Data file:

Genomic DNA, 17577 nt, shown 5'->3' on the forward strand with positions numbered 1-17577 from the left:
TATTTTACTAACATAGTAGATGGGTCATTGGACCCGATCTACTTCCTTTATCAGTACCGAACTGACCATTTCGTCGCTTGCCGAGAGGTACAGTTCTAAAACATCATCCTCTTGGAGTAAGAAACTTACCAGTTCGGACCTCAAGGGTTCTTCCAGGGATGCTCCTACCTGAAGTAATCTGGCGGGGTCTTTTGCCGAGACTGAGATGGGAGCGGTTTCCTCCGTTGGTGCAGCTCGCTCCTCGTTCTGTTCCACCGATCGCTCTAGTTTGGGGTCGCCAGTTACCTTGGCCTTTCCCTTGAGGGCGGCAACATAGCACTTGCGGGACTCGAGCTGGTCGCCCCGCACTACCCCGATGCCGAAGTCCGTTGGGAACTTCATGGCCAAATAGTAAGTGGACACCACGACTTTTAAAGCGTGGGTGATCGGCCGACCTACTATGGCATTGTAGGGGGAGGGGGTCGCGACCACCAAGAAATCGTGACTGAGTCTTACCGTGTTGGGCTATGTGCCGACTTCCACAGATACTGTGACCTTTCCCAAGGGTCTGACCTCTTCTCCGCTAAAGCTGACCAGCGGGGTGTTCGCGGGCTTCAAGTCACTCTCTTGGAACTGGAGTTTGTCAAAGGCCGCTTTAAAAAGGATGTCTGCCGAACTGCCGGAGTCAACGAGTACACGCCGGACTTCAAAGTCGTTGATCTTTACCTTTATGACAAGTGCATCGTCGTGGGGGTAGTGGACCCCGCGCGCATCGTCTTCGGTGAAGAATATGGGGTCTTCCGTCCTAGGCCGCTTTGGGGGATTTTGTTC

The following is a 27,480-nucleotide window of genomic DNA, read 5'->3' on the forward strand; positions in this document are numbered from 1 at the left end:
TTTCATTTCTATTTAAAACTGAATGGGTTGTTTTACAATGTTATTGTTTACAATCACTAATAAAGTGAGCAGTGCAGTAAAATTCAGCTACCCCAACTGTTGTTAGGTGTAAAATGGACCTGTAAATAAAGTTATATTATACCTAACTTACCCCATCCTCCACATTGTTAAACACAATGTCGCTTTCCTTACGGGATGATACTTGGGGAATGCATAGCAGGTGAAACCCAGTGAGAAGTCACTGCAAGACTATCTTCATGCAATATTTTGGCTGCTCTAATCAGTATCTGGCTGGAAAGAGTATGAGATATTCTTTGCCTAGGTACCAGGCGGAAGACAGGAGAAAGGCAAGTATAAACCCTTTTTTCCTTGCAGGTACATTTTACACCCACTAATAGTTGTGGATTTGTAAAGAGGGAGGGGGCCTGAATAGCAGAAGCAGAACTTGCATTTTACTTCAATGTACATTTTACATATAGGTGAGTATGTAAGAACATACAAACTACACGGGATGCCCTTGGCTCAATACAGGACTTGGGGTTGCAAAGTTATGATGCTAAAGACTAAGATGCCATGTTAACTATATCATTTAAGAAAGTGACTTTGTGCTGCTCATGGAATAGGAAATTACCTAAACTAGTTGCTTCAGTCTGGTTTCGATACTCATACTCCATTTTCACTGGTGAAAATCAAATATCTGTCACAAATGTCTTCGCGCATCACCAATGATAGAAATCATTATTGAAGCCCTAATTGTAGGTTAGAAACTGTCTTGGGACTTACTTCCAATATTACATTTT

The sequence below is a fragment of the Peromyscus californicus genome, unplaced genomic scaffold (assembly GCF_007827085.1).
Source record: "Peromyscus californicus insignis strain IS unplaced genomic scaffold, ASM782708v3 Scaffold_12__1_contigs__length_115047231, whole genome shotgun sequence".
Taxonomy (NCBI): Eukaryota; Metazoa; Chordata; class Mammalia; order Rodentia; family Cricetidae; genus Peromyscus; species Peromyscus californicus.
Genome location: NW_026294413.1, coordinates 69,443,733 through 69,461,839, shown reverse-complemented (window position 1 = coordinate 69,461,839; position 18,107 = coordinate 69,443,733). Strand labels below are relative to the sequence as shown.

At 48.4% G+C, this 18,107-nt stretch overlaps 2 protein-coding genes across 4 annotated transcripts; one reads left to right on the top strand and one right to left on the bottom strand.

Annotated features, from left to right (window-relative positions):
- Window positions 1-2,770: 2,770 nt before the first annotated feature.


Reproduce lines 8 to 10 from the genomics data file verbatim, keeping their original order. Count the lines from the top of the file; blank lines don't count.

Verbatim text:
Genome location: NW_026294413.1, coordinates 69,443,733 through 69,461,839, shown reverse-complemented (window position 1 = coordinate 69,461,839; position 18,107 = coordinate 69,443,733). Strand labels below are relative to the sequence as shown.

At 48.4% G+C, this 18,107-nt stretch overlaps 2 protein-coding genes across 4 annotated transcripts; one reads left to right on the top strand and one right to left on the bottom strand.

Annotated features, from left to right (window-relative positions):